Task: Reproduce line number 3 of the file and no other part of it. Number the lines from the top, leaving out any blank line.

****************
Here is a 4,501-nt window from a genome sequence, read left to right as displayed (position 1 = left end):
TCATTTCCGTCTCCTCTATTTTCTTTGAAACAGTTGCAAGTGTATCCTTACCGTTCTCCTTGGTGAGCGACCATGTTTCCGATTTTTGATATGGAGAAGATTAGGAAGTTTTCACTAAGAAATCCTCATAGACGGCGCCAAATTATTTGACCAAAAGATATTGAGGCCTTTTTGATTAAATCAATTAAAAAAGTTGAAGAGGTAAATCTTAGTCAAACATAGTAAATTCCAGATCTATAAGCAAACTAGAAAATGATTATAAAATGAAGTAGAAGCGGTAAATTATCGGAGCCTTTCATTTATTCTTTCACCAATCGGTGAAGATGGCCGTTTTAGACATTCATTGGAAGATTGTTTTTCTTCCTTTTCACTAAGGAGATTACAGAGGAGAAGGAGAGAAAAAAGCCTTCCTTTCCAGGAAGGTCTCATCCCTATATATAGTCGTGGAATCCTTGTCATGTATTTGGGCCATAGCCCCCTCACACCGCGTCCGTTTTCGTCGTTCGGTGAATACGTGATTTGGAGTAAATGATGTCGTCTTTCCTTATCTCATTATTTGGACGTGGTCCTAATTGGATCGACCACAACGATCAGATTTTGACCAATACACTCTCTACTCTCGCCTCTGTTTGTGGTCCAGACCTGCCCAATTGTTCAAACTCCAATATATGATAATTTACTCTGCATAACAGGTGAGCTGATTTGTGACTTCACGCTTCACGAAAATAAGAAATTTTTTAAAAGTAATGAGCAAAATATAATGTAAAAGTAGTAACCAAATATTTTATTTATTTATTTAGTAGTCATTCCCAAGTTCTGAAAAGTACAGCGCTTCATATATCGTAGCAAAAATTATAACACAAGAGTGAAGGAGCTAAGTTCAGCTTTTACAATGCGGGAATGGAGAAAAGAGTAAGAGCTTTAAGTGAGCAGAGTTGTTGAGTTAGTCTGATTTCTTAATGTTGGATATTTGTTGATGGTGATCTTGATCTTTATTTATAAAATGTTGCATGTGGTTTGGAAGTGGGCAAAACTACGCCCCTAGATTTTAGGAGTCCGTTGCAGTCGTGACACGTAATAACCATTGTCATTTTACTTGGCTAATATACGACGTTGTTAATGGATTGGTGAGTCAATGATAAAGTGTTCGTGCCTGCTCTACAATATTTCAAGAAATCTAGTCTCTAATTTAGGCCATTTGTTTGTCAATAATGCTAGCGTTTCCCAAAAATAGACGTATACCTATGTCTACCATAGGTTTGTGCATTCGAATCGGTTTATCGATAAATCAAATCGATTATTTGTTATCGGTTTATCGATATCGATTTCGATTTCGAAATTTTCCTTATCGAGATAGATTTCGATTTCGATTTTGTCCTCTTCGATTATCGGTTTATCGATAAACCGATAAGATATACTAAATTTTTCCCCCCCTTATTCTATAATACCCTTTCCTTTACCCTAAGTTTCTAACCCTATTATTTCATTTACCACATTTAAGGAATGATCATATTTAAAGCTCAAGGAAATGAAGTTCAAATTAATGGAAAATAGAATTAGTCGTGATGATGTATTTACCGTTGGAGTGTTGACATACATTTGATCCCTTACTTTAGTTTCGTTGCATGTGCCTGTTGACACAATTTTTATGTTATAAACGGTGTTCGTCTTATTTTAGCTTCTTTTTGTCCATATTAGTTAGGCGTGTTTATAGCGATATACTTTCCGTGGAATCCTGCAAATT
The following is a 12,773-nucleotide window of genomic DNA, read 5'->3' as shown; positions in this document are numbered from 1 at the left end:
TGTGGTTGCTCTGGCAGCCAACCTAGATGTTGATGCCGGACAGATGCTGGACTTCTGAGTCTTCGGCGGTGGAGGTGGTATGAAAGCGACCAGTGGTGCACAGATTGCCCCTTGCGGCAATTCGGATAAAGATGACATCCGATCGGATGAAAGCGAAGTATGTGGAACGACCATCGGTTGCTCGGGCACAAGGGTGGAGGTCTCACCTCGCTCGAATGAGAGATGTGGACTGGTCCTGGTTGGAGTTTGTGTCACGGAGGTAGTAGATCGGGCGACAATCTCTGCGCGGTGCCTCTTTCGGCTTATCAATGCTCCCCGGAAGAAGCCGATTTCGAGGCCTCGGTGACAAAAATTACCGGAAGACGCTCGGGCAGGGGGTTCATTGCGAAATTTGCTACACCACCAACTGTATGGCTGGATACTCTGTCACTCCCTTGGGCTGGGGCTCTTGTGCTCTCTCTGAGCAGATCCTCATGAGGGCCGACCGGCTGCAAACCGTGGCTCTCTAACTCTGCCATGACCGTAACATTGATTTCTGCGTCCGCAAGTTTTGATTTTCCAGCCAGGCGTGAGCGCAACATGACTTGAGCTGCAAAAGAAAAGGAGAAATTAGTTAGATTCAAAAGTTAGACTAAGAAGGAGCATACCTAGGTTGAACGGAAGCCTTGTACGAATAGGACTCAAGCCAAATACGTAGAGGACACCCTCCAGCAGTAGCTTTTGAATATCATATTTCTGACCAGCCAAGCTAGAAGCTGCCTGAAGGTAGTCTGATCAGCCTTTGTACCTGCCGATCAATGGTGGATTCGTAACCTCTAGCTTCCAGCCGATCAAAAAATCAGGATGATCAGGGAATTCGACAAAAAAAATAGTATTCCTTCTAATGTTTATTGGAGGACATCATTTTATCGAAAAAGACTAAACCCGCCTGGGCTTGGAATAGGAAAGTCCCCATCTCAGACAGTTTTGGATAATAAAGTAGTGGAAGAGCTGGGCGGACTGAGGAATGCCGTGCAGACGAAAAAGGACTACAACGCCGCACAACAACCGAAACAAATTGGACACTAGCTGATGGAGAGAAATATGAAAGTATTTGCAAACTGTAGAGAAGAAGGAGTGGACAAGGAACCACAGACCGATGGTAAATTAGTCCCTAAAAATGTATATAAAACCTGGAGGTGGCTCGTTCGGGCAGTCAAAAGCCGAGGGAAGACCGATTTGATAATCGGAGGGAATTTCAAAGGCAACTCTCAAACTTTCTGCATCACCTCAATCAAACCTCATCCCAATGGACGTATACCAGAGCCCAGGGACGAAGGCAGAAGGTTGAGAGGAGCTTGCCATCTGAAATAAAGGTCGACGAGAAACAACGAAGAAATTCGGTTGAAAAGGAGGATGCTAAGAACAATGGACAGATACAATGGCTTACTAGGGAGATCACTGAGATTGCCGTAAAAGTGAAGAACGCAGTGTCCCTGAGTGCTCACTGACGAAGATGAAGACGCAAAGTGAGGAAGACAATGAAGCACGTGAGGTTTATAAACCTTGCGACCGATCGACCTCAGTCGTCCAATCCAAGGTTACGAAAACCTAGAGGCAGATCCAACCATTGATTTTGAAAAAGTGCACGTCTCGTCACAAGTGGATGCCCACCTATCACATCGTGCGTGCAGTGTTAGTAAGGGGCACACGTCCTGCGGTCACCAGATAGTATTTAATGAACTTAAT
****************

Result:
The following is a 12,773-nucleotide window of genomic DNA, read 5'->3' as shown; positions in this document are numbered from 1 at the left end: